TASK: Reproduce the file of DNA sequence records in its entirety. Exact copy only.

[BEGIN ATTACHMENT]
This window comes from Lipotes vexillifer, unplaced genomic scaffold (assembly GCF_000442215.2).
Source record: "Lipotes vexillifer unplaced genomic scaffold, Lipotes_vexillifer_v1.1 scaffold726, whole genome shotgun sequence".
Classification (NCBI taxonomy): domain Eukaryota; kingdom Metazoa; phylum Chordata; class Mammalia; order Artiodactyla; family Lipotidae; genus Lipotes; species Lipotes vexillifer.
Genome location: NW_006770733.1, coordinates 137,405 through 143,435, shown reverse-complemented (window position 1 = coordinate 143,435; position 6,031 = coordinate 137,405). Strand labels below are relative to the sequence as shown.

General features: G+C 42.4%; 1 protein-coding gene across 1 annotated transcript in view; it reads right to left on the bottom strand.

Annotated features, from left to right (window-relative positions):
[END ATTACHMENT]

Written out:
This window comes from Lipotes vexillifer, unplaced genomic scaffold (assembly GCF_000442215.2).
Source record: "Lipotes vexillifer unplaced genomic scaffold, Lipotes_vexillifer_v1.1 scaffold726, whole genome shotgun sequence".
Classification (NCBI taxonomy): domain Eukaryota; kingdom Metazoa; phylum Chordata; class Mammalia; order Artiodactyla; family Lipotidae; genus Lipotes; species Lipotes vexillifer.
Genome location: NW_006770733.1, coordinates 137,405 through 143,435, shown reverse-complemented (window position 1 = coordinate 143,435; position 6,031 = coordinate 137,405). Strand labels below are relative to the sequence as shown.

General features: G+C 42.4%; 1 protein-coding gene across 1 annotated transcript in view; it reads right to left on the bottom strand.

Annotated features, from left to right (window-relative positions):